Gorilla Ultralight Backpack
- Product Review (submitted on August 31, 2013):
For 10+ years, I've been backpacking with my wife regularly in the pacific northwest mostly on 2-3 day trips, 14-30 miles. After camping with some friends obsessed with UL backpacking, I started to rethink a few items, backpack was one of them. Previously I had an Osprey Atmos which was pretty good but just too much in many regards. After REI graciously took my return, I was greenlit to try the Gorilla 2012. I'm 5'10", 140 lbs with a 30" waist so I ordered the Gorilla 2012 Large pack and Small hipbelt which fits me perfectly. After 5 trips, I feel like I can give a review.
The specs I wanted (in order of importance) in a new pack were:
1. comfortable with ~21lbs
4. lid/top pocket
5. side pockets
6. quick stash for the ever changing need for swapping layers.
7. pockets on the hipbelt
8. hydration sleeve
While the above may look like the spec sheet, the last item is missing. Oh well, it's pretty close and a diy solution using a clip and a dry sack works. Plus, they provided holes for the drinking tube so it's not like this was ignored, I'm sure it's just part of a 'less is more' philosophy.
To begin, I love the way this thing carries; it's almost like part of your body. I feel nimble with it on which can be extremely important at times. I can definitely attest that at 23 lbs and under, it rides like a dream. At 17 lbs, I feel downright guilty. Makes for much better descents.
Storage is fantastic. Hipbelt pockets hold aquamira bottles, energy bars/chews, some jerky...they're really a nice size and the zipper action is smooth. The back mesh pocket is also a treat. It's transitional storage for items that get swapped a lot. My hat, gaitors, button up shirt and long sleeved smartwool shirt frequently go on/off depending on temperature, wind, exposure to sun, rate of gain and this pocket is great for storing these items. Note that I wouldn't use it for anything with substantial weight or sharp items. It's also good for wet socks or my tyvec tent footprint after it's been used. The top lid exists which is a victory in and of itself. I don't get why you wouldn't want one especially the way this one allows for a good degree of floating with various sized loads in conjunction with the way the straps work. This is where I keep a lot of small items:headlamp, contact supplies, key, wallet contents, pack towel, more snacks. With it all being zipped up, I can trust I won't lose anything. The side pockets are also quite good and I use for an empty Nalgene, trekking poles & small fuel bottle. Again, the bulk here is appreciated as when the seasons change, I think more layers will need to be stored here. As far as the main compartment, it's pretty straightforward but I like how it's more wide than deep thus keeping the load close to your body. The closures are quick to operate and work fantastic.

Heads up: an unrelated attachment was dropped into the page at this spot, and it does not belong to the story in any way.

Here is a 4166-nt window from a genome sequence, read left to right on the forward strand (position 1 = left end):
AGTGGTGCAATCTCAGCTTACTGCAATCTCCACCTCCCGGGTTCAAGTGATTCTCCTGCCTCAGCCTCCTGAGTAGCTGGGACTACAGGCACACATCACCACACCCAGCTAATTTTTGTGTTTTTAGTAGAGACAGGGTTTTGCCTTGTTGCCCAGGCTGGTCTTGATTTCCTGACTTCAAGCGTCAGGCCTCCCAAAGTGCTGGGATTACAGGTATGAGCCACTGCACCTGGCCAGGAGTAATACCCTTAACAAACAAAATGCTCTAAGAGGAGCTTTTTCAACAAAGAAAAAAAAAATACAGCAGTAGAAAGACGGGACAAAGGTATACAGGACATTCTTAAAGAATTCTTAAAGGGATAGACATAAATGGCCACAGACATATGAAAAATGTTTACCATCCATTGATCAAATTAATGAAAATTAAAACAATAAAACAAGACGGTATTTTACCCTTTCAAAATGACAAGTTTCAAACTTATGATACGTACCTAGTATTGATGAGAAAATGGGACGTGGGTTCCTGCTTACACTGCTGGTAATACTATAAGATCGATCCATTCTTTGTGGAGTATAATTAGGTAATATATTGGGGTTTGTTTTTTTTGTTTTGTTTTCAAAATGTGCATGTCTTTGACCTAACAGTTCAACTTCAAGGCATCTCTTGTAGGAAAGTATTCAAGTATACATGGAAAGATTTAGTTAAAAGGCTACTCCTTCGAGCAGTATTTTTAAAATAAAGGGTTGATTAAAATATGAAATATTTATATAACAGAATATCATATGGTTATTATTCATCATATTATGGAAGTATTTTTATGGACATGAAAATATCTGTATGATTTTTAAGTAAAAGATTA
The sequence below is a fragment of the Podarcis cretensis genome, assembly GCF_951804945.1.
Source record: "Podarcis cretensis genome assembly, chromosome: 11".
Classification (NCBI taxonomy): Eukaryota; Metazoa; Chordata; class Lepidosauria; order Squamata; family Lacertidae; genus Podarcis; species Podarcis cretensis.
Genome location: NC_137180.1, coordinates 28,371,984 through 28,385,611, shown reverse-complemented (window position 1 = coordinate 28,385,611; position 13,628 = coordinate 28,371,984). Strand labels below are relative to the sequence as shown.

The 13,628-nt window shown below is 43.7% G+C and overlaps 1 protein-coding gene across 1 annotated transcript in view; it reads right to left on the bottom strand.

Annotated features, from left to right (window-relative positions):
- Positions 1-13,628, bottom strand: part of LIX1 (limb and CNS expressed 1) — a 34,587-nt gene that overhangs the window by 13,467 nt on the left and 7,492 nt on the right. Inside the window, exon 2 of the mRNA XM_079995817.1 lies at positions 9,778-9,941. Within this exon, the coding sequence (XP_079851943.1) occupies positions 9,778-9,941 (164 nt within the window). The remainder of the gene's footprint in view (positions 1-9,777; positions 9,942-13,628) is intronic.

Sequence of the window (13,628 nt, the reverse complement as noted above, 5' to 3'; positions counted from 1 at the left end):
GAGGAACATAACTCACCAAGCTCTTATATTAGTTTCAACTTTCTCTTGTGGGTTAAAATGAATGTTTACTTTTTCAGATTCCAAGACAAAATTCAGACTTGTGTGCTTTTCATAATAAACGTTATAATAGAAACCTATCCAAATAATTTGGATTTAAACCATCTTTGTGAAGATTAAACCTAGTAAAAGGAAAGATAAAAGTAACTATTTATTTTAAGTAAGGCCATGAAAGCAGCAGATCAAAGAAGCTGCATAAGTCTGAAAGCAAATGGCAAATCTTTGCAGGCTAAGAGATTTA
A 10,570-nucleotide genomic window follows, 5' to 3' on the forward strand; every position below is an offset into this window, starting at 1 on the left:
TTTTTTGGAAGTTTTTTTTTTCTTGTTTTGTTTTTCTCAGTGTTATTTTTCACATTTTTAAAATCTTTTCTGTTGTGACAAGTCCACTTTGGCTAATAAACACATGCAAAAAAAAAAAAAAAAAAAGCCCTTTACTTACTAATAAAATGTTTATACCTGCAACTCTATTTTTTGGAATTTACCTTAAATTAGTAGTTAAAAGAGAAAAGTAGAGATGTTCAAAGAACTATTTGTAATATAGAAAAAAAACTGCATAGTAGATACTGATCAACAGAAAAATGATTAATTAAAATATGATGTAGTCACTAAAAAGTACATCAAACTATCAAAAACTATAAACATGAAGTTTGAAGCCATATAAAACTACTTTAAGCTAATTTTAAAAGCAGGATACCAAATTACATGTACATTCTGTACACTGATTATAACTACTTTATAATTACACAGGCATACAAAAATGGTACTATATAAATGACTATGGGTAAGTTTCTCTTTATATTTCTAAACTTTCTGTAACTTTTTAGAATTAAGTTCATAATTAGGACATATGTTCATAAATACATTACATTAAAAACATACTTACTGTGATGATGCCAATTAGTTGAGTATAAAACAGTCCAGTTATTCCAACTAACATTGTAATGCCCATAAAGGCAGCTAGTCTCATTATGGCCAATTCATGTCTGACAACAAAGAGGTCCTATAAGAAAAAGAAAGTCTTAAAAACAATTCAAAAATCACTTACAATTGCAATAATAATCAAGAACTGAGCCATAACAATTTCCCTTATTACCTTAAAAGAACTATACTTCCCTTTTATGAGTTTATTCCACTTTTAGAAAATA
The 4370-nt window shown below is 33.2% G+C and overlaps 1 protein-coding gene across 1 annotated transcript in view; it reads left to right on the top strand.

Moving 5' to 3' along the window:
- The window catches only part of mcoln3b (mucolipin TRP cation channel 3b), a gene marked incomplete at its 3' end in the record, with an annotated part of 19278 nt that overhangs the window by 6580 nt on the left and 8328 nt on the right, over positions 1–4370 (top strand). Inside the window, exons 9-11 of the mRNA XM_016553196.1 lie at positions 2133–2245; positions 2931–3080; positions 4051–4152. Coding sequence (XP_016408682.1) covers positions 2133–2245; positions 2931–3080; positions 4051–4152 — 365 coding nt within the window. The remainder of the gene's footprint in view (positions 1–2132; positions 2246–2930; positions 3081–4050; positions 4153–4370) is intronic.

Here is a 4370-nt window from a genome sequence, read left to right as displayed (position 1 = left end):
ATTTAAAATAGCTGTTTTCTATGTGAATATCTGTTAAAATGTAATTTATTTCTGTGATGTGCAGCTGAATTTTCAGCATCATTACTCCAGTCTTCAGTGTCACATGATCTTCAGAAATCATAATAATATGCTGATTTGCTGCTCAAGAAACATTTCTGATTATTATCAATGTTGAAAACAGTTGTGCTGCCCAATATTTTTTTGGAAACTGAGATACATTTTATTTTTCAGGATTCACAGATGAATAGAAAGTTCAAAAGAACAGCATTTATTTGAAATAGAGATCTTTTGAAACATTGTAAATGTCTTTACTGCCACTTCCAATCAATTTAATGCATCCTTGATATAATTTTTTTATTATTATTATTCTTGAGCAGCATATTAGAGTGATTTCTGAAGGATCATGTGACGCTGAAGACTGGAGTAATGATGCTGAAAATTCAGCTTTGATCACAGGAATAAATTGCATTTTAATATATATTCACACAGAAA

I could go on but in summary I also really like:
- modular design philosophy
- wide shoulder straps
- hipbelt straps allow you to pull thru items in back of the pocket, like a wet bandana
- dyneema really strong/light
- strategically durable at key parts, lighter in less key areas (no need for giant buckles/straps in most places)
- details on shoulder straps: nylon for hydration tube, whistle, lash points etc
- lashing on side of pack
- sit pad, SWEET! (never had one of these)